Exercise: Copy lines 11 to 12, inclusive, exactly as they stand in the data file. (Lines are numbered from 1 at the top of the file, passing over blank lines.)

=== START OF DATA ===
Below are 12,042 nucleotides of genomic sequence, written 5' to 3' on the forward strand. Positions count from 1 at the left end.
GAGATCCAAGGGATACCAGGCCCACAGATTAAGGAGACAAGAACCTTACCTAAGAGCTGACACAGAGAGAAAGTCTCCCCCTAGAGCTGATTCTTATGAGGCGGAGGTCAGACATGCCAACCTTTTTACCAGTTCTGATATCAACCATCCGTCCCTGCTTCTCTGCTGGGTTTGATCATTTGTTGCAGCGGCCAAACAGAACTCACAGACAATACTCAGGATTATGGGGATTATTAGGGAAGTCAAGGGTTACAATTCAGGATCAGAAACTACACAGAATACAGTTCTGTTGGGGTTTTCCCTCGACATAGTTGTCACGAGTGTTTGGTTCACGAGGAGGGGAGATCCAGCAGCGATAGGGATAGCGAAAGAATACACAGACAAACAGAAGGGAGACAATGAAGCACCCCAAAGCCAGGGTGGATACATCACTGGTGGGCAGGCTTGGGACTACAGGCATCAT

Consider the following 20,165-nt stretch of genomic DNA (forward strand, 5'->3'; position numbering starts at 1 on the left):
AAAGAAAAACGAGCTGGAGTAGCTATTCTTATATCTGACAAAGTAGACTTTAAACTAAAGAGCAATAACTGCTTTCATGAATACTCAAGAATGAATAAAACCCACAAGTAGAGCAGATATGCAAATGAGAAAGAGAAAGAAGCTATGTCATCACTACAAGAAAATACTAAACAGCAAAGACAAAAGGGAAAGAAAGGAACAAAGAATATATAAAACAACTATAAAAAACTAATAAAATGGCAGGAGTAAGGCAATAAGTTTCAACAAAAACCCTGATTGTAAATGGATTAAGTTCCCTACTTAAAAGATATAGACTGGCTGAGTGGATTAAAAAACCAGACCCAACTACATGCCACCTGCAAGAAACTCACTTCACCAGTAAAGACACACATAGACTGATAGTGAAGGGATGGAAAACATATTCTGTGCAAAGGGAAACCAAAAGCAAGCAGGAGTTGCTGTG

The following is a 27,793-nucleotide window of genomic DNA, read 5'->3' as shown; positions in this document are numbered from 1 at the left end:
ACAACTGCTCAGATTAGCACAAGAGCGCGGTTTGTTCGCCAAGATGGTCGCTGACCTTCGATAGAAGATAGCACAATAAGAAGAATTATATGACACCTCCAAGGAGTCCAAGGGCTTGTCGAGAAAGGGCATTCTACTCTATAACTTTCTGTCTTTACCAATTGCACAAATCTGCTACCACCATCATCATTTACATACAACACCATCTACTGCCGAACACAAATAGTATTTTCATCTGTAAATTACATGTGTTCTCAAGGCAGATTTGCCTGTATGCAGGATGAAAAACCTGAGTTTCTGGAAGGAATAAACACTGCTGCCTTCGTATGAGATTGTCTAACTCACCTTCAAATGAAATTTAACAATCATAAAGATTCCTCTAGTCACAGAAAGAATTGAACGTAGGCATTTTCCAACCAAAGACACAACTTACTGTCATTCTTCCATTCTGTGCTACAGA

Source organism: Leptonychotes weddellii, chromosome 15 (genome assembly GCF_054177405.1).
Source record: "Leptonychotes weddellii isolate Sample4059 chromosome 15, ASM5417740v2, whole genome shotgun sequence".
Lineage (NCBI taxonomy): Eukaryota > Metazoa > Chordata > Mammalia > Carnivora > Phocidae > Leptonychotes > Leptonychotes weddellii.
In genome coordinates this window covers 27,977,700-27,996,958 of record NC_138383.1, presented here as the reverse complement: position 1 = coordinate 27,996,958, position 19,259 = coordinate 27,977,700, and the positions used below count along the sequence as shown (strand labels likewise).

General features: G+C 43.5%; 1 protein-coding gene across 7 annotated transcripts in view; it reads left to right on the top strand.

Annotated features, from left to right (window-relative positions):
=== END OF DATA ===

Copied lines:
General features: G+C 43.5%; 1 protein-coding gene across 7 annotated transcripts in view; it reads left to right on the top strand.

Annotated features, from left to right (window-relative positions):